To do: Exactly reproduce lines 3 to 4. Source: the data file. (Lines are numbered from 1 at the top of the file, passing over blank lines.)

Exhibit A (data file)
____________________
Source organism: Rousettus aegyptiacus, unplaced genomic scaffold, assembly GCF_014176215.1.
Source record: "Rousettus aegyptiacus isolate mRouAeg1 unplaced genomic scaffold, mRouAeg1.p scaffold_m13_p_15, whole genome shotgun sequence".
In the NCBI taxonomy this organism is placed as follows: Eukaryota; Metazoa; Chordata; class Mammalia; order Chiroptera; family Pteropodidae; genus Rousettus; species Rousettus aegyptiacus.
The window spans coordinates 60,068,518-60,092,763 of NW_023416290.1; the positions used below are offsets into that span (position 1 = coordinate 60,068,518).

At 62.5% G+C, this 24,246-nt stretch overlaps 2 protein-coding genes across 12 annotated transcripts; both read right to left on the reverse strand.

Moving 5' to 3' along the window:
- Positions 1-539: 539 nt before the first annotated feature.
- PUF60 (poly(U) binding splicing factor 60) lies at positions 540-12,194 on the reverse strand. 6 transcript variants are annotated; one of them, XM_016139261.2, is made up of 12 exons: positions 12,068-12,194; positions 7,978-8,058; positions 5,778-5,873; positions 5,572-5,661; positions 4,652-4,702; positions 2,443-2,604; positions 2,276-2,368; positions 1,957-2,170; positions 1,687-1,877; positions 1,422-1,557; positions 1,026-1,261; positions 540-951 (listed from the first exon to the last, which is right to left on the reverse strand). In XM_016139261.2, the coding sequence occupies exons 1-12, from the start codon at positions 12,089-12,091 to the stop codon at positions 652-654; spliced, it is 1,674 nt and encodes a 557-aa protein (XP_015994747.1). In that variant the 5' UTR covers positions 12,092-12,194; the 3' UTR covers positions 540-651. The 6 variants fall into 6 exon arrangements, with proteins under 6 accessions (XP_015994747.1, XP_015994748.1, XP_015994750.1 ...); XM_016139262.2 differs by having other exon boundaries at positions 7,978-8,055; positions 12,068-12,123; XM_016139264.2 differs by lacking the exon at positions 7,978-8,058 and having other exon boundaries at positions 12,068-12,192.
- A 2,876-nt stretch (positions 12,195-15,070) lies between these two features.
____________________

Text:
In the NCBI taxonomy this organism is placed as follows: Eukaryota; Metazoa; Chordata; class Mammalia; order Chiroptera; family Pteropodidae; genus Rousettus; species Rousettus aegyptiacus.
The window spans coordinates 60,068,518-60,092,763 of NW_023416290.1; the positions used below are offsets into that span (position 1 = coordinate 60,068,518).